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A recent study of more than 1,000 veterans found that nearly 1% had hepatitis B and 14% had been exposed to the virus.
The VA has cured HCV in nearly 100,000 veterans, which will dramatically reduce the development of advanced liver disease and liver cancer.
The U.S. Dept. of Veterans Affairs announced they are “on track to eliminate the hepatitis C in all Veterans willing and able to be treated.
A study of veterans also found, as other studies have, that treating the virus helps mitigate the risk of cardiovascular disease.
Direct-acting antivirals lower the risk of cardiovascular disease to a greater extent than interferon-based regimens.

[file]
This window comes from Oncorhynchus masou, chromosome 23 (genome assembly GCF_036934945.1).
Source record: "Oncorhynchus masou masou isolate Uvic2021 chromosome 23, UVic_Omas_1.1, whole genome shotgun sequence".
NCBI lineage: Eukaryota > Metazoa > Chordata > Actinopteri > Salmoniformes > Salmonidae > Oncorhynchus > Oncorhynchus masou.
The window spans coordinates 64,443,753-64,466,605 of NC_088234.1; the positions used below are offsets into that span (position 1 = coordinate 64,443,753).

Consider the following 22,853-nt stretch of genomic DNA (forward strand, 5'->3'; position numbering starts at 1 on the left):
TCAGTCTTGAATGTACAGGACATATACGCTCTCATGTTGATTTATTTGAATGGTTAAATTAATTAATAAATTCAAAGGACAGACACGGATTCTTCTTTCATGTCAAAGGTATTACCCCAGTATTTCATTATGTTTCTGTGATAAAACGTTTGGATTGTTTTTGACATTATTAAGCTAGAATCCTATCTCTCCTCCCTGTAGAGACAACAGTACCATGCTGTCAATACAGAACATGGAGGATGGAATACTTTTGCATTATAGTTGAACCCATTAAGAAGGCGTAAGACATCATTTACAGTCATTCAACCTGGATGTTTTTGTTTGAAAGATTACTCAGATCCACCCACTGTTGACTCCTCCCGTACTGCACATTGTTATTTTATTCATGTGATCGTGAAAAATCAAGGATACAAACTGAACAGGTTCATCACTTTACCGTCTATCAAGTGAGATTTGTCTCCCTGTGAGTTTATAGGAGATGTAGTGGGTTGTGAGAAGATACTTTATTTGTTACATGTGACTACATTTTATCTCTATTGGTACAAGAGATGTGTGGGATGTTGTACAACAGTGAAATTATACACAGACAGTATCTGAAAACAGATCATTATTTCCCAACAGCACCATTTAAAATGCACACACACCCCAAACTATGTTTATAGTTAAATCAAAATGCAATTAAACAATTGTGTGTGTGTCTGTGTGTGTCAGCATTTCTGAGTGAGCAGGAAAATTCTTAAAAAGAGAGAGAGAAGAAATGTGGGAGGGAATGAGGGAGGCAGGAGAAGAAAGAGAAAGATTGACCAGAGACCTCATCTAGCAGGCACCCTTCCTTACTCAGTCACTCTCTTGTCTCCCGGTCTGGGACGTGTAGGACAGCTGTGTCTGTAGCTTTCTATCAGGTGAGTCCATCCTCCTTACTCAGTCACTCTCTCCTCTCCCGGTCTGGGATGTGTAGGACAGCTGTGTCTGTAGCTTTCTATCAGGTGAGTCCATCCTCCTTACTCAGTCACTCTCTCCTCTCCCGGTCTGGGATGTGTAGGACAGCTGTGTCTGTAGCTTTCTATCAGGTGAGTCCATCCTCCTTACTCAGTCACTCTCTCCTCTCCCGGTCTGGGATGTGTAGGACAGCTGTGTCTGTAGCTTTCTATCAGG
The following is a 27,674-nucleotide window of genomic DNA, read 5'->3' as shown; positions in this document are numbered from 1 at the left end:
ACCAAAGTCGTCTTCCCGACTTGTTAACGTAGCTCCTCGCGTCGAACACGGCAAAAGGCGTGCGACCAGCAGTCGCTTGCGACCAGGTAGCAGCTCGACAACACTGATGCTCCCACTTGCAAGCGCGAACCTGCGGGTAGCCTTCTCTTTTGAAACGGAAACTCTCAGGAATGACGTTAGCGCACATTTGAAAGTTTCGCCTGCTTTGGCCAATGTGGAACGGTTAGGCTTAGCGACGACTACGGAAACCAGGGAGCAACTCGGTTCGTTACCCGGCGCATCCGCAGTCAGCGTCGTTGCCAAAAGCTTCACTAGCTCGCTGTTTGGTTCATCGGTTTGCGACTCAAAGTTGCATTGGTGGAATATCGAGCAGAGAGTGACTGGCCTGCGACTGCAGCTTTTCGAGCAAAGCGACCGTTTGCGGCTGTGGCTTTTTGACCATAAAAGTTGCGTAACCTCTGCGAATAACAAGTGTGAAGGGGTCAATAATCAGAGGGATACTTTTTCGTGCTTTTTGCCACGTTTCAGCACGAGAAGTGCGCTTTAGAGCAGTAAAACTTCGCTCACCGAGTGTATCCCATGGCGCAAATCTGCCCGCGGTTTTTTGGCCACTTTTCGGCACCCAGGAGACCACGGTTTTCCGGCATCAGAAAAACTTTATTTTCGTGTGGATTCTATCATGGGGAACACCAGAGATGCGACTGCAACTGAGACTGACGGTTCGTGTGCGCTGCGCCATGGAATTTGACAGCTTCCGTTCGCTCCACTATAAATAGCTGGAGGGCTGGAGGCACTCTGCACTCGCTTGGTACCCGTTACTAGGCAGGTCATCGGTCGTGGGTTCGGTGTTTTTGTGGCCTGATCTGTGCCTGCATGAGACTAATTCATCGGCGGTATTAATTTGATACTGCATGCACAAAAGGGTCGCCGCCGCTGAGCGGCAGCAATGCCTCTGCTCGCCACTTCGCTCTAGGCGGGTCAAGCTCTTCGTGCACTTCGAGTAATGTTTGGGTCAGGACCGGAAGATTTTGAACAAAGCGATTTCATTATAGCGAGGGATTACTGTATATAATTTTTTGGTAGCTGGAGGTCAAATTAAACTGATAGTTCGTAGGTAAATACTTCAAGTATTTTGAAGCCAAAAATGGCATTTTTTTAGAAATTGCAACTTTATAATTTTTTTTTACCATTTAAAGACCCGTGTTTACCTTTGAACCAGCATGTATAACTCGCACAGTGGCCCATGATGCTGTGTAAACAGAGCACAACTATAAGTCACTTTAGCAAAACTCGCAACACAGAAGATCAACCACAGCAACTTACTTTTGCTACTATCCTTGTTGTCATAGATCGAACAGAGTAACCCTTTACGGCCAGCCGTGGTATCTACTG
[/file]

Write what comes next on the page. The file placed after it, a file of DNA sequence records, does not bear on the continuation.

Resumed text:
Direct-acting antivirals lower this risk to a greater extent than interferon-based regimens.
This is according to an analysis of a large group of veterans.
Although the program was small, researchers are encouraged by the high success rate in reaching this vulnerable population.
More than 125,000 veterans will have received lifesaving cures by October 2018.
Memorial Day: Remembering our veterans with hepatitis C
Cure rates were near 100 percent even though the population in the study’s analysis had high rates of other health conditions.
The agency will have treated more than 125,000 veterans since it started offering next-generation treatments in 2014.
Use of drugs like Nexium or Prilosec is tied to progression to cirrhosis, decompensated cirrhosis and liver cancer in this population.
A look at U.S. military veterans who have hepatitis C.
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